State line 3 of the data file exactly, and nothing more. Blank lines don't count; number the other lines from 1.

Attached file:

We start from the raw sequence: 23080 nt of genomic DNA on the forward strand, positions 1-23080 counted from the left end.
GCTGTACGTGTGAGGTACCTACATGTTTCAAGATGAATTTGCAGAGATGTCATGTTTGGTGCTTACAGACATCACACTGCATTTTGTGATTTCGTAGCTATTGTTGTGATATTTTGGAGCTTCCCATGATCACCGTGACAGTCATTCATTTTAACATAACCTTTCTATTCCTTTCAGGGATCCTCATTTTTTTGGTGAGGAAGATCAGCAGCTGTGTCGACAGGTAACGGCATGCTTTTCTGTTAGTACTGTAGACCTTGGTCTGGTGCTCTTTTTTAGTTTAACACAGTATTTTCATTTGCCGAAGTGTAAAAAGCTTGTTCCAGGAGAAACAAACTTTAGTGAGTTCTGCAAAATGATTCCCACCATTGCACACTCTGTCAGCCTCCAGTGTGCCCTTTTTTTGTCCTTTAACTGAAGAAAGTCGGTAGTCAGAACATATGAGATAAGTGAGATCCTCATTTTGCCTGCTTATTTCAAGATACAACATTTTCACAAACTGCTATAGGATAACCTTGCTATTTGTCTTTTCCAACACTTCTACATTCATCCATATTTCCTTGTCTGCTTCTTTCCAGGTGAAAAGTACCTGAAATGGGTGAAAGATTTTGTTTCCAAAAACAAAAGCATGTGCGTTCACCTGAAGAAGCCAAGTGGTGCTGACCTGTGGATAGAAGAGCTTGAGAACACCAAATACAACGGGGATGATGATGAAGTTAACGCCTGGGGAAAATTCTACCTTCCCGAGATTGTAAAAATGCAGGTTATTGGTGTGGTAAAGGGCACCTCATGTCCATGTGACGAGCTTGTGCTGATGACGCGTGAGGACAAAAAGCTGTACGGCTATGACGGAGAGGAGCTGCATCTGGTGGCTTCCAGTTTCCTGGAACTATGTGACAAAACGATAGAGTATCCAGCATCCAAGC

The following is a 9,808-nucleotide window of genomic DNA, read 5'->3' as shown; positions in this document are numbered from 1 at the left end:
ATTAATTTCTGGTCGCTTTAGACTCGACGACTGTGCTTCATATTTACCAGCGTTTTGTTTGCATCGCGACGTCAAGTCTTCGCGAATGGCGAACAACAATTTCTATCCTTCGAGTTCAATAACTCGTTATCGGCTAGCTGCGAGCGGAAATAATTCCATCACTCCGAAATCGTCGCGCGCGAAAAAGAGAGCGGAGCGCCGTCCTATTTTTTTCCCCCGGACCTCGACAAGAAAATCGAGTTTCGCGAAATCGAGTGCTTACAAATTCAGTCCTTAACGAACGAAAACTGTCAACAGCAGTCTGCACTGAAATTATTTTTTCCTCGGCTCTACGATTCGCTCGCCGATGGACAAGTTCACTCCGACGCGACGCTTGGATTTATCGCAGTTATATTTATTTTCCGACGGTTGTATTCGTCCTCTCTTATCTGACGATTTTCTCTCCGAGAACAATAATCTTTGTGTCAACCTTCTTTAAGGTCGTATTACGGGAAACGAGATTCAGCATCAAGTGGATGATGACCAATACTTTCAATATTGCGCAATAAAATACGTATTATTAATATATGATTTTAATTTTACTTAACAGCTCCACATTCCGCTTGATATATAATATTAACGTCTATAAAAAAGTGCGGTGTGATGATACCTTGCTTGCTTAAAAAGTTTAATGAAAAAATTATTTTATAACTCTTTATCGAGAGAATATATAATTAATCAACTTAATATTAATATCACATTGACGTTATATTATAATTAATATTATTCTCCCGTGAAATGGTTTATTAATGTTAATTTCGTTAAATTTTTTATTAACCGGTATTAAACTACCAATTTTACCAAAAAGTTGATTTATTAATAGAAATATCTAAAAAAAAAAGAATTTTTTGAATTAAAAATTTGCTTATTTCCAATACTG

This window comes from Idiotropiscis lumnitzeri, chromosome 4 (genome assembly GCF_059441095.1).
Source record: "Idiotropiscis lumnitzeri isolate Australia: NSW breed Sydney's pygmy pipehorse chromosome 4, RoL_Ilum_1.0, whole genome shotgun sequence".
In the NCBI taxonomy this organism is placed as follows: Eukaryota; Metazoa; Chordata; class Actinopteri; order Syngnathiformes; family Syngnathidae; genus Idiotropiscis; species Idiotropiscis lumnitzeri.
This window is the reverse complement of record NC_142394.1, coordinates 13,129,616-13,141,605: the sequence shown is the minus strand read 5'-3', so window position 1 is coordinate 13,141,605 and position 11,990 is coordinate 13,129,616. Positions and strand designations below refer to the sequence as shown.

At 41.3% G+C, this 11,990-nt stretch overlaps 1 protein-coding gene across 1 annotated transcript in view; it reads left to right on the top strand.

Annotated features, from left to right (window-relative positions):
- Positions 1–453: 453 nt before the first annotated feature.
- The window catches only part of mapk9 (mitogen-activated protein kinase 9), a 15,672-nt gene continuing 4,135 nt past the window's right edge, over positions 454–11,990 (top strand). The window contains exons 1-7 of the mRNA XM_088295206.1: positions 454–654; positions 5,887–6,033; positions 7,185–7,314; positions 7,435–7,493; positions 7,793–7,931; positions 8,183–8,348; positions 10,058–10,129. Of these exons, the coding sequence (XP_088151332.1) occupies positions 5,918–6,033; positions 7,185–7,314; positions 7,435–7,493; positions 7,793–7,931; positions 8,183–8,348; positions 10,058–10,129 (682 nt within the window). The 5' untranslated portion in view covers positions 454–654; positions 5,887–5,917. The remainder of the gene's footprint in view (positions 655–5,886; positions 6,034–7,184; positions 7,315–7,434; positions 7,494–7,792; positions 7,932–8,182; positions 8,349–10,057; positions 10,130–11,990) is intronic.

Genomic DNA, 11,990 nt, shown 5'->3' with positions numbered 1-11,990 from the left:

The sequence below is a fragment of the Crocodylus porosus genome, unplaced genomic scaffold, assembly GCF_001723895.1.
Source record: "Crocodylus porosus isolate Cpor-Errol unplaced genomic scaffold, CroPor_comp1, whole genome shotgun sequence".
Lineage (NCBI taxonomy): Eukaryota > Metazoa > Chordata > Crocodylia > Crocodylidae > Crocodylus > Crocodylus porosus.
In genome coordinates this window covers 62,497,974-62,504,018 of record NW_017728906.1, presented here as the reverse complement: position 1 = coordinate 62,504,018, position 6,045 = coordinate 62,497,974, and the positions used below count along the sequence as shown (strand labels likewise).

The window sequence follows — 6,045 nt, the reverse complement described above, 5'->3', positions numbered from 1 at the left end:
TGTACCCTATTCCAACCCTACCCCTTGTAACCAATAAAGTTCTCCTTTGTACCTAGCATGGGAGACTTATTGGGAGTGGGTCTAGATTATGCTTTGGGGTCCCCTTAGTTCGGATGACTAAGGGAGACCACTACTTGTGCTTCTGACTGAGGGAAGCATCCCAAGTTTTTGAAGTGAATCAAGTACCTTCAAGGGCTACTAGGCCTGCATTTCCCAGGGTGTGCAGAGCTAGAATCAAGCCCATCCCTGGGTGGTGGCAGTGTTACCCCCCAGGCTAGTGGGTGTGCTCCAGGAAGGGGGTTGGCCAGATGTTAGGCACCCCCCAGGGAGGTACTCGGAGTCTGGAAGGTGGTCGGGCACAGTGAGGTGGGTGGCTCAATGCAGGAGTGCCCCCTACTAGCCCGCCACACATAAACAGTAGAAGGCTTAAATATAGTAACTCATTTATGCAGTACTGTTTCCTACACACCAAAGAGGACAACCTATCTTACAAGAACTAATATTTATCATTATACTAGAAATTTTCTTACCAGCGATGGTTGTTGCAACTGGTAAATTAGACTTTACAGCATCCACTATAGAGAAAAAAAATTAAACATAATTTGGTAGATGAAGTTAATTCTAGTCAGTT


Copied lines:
The following is a 9,808-nucleotide window of genomic DNA, read 5'->3' as shown; positions in this document are numbered from 1 at the left end: